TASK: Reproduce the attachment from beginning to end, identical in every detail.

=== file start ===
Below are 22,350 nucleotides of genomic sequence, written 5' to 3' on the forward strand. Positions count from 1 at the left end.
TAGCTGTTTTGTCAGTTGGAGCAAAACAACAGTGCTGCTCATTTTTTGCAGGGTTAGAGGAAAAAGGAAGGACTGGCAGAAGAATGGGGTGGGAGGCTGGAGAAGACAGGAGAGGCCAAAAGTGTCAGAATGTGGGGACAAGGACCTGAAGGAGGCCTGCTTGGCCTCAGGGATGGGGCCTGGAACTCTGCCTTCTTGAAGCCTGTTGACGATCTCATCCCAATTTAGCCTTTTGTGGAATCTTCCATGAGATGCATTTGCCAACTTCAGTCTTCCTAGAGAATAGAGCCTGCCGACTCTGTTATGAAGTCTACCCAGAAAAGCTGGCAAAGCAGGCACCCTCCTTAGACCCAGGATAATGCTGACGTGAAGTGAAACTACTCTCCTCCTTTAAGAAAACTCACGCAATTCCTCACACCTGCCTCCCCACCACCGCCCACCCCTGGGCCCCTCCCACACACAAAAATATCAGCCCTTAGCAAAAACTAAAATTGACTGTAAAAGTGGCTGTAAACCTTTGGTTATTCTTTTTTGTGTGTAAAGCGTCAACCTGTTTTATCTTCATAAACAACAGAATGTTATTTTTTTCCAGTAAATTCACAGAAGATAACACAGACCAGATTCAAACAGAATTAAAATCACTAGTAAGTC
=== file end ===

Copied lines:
Below are 22,350 nucleotides of genomic sequence, written 5' to 3' on the forward strand. Positions count from 1 at the left end.
TAGCTGTTTTGTCAGTTGGAGCAAAACAACAGTGCTGCTCATTTTTTGCAGGGTTAGAGGAAAAAGGAAGGACTGGCAGAAGAATGGGGTGGGAGGCTGGAGAAGACAGGAGAGGCCAAAAGTGTCAGAATGTGGGGACAAGGACCTGAAGGAGGCCTGCTTGGCCTCAGGGATGGGGCCTGGAACTCTGCCTTCTTGAAGCCTGTTGACGATCTCATCCCAATTTAGCCTTTTGTGGAATCTTCCATGAGATGCATTTGCCAACTTCAGTCTTCCTAGAGAATAGAGCCTGCCGACTCTGTTATGAAGTCTACCCAGAAAAGCTGGCAAAGCAGGCACCCTCCTTAGACCCAGGATAATGCTGACGTGAAGTGAAACTACTCTCCTCCTTTAAGAAAACTCACGCAATTCCTCACACCTGCCTCCCCACCACCGCCCACCCCTGGGCCCCTCCCACACACAAAAATATCAGCCCTTAGCAAAAACTAAAATTGACTGTAAAAGTGGCTGTAAACCTTTGGTTATTCTTTTTTGTGTGTAAAGCGTCAACCTGTTTTATCTTCATAAACAACAGAATGTTATTTTTTTCCAGTAAATTCACAGAAGATAACACAGACCAGATTCAAACAGAATTAAAATCACTAGTAAGTC